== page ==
So next time you're on vacation, whether near or far from home, spend an evening looking at the sky.  Sometimes a new perspective is just what you need.

Have a great Spring Break!
Carpe noctem!

Thursday, March 15, 2012

Sorry, I Was Looking at the Planets

Holy cow, if you haven't been outside lately, get out there tonight.  It's amazing.

I should have updated yesterday, but circumstances beyond my control kept me away from my computer most of the day.  But no matter, one day late doesn't really make a big difference right now.  We've got a planet-palooza underway out there tonight, and there's more to come.

If you've been outside on any clear night in the early evening over the past month or so, you've likely seen two brilliant objects shining in the west.  They are well visible even before the Sun fully sets.  Two bright white shining "stars."  Guess what - those two stars are Venus and Jupiter.  Venus is the brighter of the two.  In fact, it's the brightest object in the sky after the Sun and the Moon.  Jupiter may be the biggest planet in the solar system, but it's much further away (about half a billion miles) and so it looks fainter than our lovely next door planetary neighbor.  These two gorgeous planets have reached their closest approach to one another in our sky, and will now begin steadily moving away from one another.  Keep's going to be a phenomenal sight to watch these planets part from one another night after night.

Venus and Jupiter in the skies of Pennsylvania in February 2012.  Photo by Jack Fusco.  Courtesy Astronomy Picture of the Day.

To see our other planetary neighbor, the red planet Mars, simply turn around 180 degrees from where you see Venus and Jupiter.  Mars is shining a beautiful deep orange on the eastern side of the sky, again, easily visible well before the sky is truly dark.  A bit dimmer yet again than Jupiter, it is still an impressive sight, especially since the color of Mars is so very obvious.  Past its brightest and slowly fading, Mars will gently, and later more rapidly, dim from our view over the next few months or so.  Enjoy it while it lasts!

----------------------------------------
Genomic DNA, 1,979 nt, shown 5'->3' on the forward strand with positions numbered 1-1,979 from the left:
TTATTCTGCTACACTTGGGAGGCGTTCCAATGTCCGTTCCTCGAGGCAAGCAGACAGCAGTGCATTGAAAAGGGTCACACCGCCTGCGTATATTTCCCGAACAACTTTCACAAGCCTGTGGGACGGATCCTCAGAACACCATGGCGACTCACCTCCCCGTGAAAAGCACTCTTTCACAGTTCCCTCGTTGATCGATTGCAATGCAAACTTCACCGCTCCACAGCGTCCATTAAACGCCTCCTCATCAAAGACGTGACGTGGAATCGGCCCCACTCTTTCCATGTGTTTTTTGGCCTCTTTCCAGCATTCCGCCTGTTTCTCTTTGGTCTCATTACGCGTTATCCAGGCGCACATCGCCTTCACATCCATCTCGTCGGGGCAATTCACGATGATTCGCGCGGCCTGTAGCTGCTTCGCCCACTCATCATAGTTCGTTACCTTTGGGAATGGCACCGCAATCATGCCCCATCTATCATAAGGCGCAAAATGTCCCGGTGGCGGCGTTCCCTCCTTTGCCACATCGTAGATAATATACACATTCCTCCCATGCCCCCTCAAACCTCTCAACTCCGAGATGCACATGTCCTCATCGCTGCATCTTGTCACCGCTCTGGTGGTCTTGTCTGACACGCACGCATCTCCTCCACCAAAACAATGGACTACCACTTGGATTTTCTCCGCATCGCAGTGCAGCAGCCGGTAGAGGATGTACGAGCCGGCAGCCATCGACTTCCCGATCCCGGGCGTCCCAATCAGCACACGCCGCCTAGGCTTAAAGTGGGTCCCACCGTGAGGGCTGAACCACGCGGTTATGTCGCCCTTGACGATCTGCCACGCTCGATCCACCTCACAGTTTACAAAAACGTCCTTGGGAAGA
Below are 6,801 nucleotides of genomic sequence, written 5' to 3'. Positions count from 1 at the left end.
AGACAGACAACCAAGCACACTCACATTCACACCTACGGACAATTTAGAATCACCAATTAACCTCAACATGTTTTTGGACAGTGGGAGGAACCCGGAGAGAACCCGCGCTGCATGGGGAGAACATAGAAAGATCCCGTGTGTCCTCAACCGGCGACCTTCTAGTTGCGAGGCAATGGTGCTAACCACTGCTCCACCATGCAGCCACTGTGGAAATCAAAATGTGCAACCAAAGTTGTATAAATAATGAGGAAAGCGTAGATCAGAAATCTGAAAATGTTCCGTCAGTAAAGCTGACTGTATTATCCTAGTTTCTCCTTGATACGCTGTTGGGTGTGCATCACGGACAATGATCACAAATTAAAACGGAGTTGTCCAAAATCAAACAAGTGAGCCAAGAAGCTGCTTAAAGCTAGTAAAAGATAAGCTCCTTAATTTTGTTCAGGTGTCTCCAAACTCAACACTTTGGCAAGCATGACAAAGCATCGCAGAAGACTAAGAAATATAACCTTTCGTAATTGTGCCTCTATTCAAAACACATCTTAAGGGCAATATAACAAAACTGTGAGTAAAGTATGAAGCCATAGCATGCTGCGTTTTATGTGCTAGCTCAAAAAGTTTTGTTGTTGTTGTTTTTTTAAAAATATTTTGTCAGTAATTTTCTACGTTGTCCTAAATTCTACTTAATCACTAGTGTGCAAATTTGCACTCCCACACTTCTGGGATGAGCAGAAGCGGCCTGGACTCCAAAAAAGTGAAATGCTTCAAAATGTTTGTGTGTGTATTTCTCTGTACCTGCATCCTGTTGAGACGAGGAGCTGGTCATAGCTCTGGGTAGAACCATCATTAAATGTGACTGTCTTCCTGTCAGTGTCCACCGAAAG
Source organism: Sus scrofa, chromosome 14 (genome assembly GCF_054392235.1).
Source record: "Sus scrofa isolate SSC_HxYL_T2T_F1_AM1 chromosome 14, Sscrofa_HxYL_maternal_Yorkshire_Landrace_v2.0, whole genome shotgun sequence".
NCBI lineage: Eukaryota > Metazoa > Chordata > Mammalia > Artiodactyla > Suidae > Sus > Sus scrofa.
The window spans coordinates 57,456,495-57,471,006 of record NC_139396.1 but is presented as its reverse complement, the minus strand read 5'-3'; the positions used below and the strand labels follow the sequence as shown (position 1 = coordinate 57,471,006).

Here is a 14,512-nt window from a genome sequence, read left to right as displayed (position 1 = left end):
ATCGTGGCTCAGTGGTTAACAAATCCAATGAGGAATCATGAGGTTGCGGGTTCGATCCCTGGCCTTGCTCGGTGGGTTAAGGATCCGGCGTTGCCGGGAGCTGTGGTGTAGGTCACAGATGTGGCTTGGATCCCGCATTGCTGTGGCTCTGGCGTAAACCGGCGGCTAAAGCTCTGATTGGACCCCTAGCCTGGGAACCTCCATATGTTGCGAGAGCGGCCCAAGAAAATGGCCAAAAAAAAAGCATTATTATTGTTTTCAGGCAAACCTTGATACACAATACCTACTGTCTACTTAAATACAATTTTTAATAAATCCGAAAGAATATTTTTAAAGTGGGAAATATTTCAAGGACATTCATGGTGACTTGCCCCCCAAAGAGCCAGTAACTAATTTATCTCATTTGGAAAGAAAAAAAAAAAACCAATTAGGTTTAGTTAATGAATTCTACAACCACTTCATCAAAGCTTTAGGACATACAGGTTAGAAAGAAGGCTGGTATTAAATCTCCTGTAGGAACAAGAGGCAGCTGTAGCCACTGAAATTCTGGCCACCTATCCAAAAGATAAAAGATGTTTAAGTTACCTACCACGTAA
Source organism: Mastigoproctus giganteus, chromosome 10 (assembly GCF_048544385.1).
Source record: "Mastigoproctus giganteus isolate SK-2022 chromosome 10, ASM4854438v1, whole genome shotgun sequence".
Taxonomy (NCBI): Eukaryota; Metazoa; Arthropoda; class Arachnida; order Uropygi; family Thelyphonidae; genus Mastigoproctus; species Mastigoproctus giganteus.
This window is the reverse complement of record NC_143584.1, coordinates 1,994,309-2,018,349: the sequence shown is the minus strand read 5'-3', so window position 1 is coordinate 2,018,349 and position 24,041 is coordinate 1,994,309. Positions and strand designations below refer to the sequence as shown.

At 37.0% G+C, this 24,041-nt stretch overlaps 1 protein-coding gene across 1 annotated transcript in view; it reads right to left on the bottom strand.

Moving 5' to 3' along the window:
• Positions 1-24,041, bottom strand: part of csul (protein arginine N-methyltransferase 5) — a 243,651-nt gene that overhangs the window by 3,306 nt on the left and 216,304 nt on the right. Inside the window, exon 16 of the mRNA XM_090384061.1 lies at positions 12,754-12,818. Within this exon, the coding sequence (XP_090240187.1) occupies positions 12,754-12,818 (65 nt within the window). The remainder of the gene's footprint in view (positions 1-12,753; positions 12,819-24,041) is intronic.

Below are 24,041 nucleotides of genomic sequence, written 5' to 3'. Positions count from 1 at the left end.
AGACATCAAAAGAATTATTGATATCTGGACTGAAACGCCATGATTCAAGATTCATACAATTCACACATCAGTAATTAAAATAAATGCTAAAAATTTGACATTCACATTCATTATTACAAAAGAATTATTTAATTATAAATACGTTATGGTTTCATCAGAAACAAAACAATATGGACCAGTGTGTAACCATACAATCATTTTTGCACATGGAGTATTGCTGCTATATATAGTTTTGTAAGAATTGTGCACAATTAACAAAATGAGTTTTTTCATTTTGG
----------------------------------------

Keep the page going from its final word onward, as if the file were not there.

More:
Still not enough?  Wait a while, until Venus and Jupiter have set.  By late evening, golden yellow Saturn will rise and join Mars on the eastern side of the sky.  The color difference is lovely between Mars and Saturn.  Break out your telescope and you'll be treated to an delightful view of Saturn's majestic rings.  Breathtaking!

Did you miss our March star party?  It was a fabulous night of clear crisp skies and brilliant planets.  But don't worry, we'll be doing it again on April 14.  Jupiter will have sunk too close to the Sun for good viewing by then, but Saturn will consent to rise earlier, joining Venus and Mars to maintain a powerful trifecta of planets in the early evening skies.  Plus we'll be marking the 100th anniversary of the sinking of the Titanic with special shows in the planetairum.  You can get more information on our website.  See you in April!

Now, if you'll excuse me, I gotta get back to those planets.  :-)
Carpe noctem!